Candidates tackle strategic voting and accountability

Sunshine Coast voters got their first chance to hear from the seven candidates in West Vancouver-Sunshine Coast-Sea to Sky Country over the weekend during the first of what will be a busy few days of all-candidates forums.

The Oct. 5 forum at Harmony Hall was hosted by the Gibsons Chamber of Commerce and the Gibsons Seniors Society.

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Liberal Patrick Weiler, Conservative Gabrielle Loren, Green Dana Taylor, New Democrat Judith Wilson, Doug Bebb of the People’s Party, Gordon Jeffrey of the Rhinoceros Party and independent Terry Grimwood tackled questions on the environment, affordability, accountability and having a constituency office on the Sunshine Coast.

Taylor and Wilson also brought up strategic voting, which had been both advocated and criticized in 2015, and is starting to get talked about again as this campaign winds down to voting day.

In an attack on the Liberals, Taylor asked, “Is it not the height of hypocrisy that the candidate representing the party that in 2015 begged you to vote strategically in order to keep the Harper Conservatives out, promising the last election conducted by first past the post, is now once again trying to manipulate the election to win by a method they promised wouldn’t exist in 2019?”

Wilson said, “I’m sorry that we don’t have proportional representation right now so that those of you who would love to vote Green can all vote Green and get together, and all of you who are historically New Democrats would do the same thing and we would have a different kind of government. But here we are. You’re going to have to make a choice about what you want to see in this government to come.”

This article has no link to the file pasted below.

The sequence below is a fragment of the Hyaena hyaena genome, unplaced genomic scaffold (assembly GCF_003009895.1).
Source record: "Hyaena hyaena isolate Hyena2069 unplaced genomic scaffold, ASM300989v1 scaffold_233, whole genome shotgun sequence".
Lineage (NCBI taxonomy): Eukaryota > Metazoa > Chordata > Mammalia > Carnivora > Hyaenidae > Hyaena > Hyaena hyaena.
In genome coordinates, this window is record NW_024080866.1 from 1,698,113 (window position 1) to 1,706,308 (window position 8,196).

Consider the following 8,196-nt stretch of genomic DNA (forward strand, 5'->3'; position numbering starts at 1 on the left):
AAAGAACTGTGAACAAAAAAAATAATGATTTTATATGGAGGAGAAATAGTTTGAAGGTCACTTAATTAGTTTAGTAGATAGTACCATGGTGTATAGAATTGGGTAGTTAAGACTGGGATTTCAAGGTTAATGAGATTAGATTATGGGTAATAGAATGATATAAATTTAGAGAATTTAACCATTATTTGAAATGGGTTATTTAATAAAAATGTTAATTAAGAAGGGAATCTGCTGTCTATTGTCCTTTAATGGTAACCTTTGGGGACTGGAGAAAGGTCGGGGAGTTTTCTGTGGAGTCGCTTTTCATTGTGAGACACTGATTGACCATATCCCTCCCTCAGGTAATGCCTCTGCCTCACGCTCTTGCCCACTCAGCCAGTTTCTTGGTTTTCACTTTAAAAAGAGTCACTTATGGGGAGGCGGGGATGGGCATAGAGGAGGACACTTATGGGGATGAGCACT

Wilson and Taylor also criticized each other’s parties on the issue of accountability after a question about being accountable to constituents and holding their leaders accountable for broken promises.

Taylor said as part of an un-whipped caucus a Green MP would be more accountable to their constituents, while Wilson said that meant Green MPs couldn’t be counted on to act on anything in the platform they were putting forward while she would be “sticking to the platform document I’m running on.”

Loren, who characterized this as a “change election,” said people expect accountability from MPs and the government as a whole.

“When it comes to the leader, other than bashing him over the head if he doesn’t do something, I really have no idea how I would do that,” she said to some laughs from the crowd. “But that’s the problem that we have, is that leaders are not held accountable … unless you have MPs that are willing to stand up and say, ‘Excuse me, that was wrong, you didn’t do something you said you were going to.’ You actually have to make a stink about it. I think that’s what our job is.”

Weiler said of local MPs, “We need to represent the views you raise… This is not an easy riding to do it in. This is a huge riding. It’s one of the biggest and most diverse ridings in all of Canada so it’s going to take a really concerted effort.”